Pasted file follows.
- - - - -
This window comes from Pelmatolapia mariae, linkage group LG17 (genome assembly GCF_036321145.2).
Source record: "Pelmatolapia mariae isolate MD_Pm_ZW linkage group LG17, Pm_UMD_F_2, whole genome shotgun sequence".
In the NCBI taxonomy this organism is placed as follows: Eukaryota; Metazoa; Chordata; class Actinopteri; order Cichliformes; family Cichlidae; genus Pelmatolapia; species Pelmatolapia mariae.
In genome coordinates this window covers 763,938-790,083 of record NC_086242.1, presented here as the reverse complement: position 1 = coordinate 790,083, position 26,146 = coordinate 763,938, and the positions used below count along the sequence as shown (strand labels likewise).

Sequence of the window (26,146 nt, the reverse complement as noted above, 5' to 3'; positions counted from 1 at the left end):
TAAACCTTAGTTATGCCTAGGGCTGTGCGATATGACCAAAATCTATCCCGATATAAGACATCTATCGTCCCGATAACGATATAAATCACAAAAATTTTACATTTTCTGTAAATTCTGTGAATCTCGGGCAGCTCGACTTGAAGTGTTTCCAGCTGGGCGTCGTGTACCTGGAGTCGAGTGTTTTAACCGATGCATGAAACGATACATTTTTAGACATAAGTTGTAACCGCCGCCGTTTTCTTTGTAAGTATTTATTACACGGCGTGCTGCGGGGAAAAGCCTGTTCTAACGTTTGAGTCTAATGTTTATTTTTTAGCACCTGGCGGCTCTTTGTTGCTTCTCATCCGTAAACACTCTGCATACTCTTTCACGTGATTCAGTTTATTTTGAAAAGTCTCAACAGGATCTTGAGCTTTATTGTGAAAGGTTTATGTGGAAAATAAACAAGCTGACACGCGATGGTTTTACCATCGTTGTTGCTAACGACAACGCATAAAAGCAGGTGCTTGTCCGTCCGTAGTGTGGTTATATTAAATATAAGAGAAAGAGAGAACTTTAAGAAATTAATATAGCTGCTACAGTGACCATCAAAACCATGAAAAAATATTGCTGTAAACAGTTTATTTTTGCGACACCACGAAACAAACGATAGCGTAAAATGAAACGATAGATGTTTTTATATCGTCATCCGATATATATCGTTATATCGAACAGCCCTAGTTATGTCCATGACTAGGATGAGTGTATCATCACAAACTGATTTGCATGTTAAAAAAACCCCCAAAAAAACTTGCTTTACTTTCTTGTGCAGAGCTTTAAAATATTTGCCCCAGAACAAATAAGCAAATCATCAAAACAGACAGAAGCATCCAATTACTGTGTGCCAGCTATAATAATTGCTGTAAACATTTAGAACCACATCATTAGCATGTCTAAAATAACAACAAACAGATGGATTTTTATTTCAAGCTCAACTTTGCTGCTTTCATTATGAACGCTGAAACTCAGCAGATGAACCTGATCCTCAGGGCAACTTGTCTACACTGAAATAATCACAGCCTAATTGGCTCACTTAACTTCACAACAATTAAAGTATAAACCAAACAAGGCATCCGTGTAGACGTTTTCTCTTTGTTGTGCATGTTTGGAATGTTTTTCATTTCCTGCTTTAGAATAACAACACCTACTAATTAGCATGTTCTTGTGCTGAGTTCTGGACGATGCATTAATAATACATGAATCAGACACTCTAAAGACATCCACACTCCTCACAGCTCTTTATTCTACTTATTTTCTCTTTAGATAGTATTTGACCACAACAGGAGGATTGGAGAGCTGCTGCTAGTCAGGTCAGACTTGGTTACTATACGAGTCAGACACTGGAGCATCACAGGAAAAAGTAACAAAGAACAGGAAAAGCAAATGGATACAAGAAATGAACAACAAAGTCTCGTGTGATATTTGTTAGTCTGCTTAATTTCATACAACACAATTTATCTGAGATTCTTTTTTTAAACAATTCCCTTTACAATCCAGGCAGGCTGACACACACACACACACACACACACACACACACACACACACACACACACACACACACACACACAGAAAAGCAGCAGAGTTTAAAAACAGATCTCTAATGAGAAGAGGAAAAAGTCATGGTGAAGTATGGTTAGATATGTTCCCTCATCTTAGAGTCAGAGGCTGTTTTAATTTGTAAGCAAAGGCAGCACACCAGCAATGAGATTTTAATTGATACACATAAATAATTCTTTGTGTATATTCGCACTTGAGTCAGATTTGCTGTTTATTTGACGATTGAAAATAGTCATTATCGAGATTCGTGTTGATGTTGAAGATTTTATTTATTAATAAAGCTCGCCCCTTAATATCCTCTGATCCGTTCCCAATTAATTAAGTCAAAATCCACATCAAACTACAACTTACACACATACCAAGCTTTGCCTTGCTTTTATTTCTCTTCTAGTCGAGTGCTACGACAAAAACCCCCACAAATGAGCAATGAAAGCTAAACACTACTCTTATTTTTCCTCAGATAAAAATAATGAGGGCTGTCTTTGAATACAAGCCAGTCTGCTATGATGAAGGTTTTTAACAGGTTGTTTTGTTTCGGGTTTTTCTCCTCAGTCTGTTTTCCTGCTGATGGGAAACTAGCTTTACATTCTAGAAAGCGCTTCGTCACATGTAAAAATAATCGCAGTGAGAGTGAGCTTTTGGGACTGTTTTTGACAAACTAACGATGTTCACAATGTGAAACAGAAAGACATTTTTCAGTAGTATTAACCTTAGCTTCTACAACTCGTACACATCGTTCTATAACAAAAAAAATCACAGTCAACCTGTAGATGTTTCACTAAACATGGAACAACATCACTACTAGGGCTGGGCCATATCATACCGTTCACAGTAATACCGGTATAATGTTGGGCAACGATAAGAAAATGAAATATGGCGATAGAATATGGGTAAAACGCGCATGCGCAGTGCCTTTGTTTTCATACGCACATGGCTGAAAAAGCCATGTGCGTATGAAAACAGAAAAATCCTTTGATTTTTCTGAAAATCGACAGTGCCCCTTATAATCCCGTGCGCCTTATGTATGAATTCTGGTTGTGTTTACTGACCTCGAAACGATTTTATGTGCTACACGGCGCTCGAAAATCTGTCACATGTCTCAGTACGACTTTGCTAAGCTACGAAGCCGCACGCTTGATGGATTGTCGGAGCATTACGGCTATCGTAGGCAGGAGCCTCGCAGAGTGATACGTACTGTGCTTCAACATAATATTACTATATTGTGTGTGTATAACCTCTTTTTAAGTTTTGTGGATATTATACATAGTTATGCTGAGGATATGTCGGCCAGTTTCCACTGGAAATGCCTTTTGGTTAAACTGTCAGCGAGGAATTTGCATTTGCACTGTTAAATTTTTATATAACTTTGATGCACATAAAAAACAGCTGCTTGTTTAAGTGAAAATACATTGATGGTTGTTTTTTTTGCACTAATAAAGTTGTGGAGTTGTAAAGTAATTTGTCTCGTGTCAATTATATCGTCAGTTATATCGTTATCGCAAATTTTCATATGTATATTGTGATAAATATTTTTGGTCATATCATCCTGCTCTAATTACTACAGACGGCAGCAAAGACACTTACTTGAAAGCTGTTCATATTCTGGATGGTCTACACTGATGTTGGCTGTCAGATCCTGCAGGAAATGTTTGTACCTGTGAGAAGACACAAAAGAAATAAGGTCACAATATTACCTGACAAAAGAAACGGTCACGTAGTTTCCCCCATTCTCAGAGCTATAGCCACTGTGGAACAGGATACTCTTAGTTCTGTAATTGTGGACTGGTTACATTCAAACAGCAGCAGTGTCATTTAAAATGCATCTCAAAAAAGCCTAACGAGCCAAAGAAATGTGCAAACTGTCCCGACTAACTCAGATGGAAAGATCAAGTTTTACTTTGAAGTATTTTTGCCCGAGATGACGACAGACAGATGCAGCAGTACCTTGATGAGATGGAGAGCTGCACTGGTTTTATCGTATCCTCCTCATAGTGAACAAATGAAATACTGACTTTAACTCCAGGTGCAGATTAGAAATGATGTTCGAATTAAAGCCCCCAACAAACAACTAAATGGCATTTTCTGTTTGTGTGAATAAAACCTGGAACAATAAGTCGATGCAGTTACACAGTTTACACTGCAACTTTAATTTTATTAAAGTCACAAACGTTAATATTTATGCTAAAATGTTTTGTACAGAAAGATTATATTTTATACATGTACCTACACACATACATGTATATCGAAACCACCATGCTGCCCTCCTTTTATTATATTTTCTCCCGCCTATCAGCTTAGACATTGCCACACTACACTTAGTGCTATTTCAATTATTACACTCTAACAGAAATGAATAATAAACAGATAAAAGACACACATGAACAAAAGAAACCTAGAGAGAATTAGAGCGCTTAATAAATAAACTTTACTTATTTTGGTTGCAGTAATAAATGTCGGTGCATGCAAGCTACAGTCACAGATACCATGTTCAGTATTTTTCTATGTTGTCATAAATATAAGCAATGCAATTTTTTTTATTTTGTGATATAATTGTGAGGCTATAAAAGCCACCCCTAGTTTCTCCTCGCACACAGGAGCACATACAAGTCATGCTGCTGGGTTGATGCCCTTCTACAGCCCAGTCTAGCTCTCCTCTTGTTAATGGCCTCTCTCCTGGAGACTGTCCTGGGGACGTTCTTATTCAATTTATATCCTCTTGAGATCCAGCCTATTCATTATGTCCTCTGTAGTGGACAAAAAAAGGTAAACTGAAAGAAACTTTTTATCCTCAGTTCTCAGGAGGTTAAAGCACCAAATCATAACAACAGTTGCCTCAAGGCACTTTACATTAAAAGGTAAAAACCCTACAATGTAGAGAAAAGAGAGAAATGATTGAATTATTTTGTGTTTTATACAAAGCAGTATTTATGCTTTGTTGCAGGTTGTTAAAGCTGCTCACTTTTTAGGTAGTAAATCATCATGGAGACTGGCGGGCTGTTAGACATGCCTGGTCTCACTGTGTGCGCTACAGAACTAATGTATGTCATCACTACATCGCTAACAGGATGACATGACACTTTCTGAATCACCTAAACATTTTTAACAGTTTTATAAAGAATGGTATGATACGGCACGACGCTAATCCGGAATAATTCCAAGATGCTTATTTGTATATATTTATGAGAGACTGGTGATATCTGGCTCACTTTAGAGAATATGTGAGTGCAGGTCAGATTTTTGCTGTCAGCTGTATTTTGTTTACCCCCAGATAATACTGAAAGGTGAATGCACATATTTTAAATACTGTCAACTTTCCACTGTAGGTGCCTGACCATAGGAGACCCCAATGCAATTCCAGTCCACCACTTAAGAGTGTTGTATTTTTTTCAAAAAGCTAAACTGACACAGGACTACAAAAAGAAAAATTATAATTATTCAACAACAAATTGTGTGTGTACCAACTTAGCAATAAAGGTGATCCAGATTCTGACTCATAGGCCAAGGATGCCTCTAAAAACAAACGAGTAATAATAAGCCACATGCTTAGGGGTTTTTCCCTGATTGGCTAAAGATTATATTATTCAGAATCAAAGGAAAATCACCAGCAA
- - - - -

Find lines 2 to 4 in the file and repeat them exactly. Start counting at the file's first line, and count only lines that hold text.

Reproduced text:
Source record: "Pelmatolapia mariae isolate MD_Pm_ZW linkage group LG17, Pm_UMD_F_2, whole genome shotgun sequence".
In the NCBI taxonomy this organism is placed as follows: Eukaryota; Metazoa; Chordata; class Actinopteri; order Cichliformes; family Cichlidae; genus Pelmatolapia; species Pelmatolapia mariae.
In genome coordinates this window covers 763,938-790,083 of record NC_086242.1, presented here as the reverse complement: position 1 = coordinate 790,083, position 26,146 = coordinate 763,938, and the positions used below count along the sequence as shown (strand labels likewise).